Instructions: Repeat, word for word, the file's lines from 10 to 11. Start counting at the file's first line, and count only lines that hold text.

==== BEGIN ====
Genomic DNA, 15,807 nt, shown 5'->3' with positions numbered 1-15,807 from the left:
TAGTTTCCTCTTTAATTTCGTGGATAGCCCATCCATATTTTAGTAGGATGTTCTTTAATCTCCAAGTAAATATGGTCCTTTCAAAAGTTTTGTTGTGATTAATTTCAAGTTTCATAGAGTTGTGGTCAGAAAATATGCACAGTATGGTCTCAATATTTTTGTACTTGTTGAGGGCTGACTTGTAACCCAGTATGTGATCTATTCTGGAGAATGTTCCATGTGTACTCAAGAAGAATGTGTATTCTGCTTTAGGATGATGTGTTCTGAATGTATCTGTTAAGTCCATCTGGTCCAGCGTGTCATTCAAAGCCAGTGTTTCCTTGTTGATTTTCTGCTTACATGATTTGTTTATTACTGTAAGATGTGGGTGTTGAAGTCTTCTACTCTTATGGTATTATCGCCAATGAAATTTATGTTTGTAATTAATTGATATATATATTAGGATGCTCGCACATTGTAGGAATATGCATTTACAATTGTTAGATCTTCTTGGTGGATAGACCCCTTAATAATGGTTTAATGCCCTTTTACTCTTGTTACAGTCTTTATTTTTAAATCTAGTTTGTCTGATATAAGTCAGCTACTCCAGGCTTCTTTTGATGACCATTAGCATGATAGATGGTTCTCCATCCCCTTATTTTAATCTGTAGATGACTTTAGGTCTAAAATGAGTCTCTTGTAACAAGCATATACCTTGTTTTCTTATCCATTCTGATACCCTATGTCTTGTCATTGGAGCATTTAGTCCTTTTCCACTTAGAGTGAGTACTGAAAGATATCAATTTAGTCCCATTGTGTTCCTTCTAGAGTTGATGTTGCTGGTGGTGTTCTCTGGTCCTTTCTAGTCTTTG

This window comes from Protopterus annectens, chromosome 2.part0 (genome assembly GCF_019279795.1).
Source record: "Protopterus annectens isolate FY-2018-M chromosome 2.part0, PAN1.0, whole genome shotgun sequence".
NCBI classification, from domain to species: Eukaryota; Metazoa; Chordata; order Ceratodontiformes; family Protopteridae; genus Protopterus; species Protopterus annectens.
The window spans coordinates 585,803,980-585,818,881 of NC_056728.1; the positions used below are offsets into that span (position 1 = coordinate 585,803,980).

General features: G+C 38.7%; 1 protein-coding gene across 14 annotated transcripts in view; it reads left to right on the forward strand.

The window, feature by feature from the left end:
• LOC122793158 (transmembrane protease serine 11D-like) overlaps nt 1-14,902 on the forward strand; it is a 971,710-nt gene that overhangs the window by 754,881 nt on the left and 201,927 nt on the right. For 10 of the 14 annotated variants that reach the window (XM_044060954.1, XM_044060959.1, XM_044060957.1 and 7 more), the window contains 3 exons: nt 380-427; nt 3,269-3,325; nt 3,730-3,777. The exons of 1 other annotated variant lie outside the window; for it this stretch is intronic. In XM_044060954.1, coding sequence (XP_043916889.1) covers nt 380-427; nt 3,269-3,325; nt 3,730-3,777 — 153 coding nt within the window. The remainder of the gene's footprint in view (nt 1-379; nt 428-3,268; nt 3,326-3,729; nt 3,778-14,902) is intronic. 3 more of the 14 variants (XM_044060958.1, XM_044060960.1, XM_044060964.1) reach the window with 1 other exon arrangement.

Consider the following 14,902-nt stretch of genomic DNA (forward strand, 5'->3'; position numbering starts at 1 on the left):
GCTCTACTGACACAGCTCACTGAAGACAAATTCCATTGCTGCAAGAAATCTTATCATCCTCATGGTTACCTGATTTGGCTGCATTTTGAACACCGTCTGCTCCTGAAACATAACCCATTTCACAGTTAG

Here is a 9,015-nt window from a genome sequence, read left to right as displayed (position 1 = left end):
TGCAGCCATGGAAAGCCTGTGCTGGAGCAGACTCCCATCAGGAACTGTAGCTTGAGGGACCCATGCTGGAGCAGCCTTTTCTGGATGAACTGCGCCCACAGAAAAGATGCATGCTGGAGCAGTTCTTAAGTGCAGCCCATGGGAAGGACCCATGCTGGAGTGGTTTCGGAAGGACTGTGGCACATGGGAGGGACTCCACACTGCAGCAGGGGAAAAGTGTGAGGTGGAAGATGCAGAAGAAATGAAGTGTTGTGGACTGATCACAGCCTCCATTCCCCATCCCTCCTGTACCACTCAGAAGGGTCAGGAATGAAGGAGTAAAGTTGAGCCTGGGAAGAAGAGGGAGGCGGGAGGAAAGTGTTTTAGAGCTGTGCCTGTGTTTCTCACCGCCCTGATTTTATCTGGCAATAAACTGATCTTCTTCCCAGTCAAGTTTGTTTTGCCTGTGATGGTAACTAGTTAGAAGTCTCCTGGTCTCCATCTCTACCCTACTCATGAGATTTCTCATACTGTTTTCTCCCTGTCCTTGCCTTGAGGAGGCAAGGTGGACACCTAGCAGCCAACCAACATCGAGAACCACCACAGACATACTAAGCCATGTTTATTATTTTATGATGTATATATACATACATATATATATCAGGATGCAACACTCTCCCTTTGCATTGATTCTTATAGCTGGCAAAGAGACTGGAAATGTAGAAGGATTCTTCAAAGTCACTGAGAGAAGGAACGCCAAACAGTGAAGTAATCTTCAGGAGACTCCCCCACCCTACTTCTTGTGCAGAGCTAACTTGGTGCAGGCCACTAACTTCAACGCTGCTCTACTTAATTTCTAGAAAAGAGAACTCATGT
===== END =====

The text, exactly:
Consider the following 14,902-nt stretch of genomic DNA (forward strand, 5'->3'; position numbering starts at 1 on the left):
GCTCTACTGACACAGCTCACTGAAGACAAATTCCATTGCTGCAAGAAATCTTATCATCCTCATGGTTACCTGATTTGGCTGCATTTTGAACACCGTCTGCTCCTGAAACATAACCCATTTCACAGTTAG